BP Paper - Mitch McMichael Professor Schulze AEM 4140...

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Mitch McMichael Professor Schulze AEM 4140 Tuesday, November 21, 2011 The Leak That Will Be Remembered There are minimal decisions that we make today that will have very little affect on future generations. Although many catastrophic decisions are made quite frequently, very few of them have the ability to have any serious, long lasting effects on our society. While one might be quick to conclude that Hurricane Katrina and the following response was the most devastating event in the Gulf Coast in recent years, the BP oil spill at the Deepwater Horizon Oil Rig is a disaster that will affect this planet for generations to come. When Hurricane Katrina hit residents of the Gulf Coast the devastating effects were felt around the world, but with the events of the BP oil spill, its devastation will reach generations for years to come. The environmental impact of the millions of barrels of oil that poured into the ocean could devastate marine life mating patterns and have overwhelming effects on the food chain. Due to migration patterns, the effects could be felt on a global scale and there could be very real consequences of the largest oil spill and environmental disaster in United States history. The most unfortunate part of this devastating event is that it all could have been prevented. A series of poor decision-making is what ultimately led to all the proper factors being in place for the inevitable, ill-fated culmination to the Deepwater Horizon’s short-lived presence in the Gulf of Mexico. Several behavioral anomalies can be noted in the events leading up to and following the disaster in the many different parties associated with it. Substandard safety practices have been a characteristic of BP for a very long time. For example, the PBS Frontline documentary outlined several failings in the recent past that show a culture of greediness and disregard for safety. Another example, in their 2005 Texas City disaster they failed to heed several warning from different consulting firms and their own employees. They chose to use outdated and cheaper technology to save money, rather than install newer and more commonly used safety equipment. Unfortunately, this neglect to provide a safe environment to save $150,000 was the precursor to the deaths of fifteen people while injuring an additional 170 more. BP also had to pay over $1 billion in settlements and fines in the aftermath of the ensuing investigation. Furthermore, BP faced further fines from federal investigators after it was found that they did not improve safety procedures at the refinery. At the largest oil field in the country, BP faced even more scrutiny over an oil spill in the beautiful state of Alaska. Not long after the Texas City disaster, an oil leak was discovered coming from a corroded pipe on Alaska’s north slope. This leak can be directly linked to BP’s concern for its bottom line over safety and regulations. While the triple bottom line of profit, people, and planet is becoming more popular in today’s society, BP clearly neglected theirs. In an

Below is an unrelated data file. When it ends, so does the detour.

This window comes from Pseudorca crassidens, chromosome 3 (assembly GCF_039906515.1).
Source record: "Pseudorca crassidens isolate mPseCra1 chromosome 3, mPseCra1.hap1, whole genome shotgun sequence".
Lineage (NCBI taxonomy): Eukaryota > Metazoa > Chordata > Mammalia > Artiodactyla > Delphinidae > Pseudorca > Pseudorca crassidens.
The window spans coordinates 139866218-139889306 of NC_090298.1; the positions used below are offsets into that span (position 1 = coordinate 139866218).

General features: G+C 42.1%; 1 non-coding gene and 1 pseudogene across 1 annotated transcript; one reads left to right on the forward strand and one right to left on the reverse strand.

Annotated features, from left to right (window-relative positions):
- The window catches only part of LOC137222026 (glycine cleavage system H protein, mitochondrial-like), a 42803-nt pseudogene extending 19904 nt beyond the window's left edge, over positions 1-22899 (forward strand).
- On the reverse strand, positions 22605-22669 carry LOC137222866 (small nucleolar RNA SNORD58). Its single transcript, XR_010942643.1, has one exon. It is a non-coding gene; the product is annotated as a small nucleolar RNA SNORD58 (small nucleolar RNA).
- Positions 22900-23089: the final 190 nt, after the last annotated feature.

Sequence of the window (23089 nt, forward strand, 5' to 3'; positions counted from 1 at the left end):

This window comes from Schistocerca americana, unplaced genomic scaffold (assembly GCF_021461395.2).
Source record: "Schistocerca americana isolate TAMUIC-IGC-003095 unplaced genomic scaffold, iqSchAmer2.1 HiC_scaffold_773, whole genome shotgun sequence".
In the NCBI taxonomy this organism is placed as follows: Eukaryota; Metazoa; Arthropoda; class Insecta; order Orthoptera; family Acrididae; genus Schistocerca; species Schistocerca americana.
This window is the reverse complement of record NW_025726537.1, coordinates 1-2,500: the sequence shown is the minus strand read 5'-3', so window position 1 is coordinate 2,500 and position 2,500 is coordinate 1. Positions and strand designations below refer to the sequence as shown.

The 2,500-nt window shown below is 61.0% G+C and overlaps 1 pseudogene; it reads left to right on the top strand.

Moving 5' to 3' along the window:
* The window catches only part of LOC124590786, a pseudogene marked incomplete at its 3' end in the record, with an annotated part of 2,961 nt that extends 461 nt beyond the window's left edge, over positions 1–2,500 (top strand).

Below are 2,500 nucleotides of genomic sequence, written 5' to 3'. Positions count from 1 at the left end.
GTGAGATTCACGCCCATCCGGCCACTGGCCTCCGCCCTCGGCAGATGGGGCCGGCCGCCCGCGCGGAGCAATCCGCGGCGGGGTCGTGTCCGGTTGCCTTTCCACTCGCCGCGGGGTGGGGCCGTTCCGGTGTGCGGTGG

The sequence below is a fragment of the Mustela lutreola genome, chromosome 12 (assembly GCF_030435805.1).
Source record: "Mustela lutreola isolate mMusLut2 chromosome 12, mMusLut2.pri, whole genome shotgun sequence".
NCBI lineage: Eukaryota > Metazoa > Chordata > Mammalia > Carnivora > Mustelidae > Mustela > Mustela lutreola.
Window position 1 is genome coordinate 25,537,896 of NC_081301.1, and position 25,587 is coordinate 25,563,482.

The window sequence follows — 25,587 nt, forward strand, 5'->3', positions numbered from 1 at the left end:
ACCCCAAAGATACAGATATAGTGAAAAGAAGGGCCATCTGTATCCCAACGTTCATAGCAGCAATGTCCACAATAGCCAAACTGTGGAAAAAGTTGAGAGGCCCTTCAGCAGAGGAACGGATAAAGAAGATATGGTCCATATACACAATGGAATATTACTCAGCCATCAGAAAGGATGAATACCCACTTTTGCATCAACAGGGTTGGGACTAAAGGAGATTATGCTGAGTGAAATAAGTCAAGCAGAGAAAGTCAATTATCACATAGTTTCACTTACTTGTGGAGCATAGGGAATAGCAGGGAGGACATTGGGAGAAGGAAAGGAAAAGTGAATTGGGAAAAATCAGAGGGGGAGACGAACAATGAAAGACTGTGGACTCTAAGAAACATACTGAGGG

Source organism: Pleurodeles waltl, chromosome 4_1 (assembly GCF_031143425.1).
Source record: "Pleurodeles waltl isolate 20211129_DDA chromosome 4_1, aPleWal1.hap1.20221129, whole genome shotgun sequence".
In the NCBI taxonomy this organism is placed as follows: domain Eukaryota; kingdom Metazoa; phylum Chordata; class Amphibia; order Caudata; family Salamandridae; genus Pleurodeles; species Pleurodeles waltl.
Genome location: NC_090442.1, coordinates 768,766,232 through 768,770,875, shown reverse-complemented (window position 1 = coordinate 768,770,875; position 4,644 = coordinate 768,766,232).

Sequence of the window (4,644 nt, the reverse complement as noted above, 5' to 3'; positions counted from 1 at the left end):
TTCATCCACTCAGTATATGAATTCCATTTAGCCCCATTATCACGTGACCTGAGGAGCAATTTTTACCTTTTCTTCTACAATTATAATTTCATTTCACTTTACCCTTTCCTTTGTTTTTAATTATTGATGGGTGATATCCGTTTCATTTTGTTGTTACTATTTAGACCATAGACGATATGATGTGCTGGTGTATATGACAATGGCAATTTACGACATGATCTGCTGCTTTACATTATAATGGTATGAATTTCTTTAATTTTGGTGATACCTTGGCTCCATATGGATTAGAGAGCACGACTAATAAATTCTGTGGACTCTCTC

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BP Paper - Mitch McMichael Professor Schulze AEM 4140...

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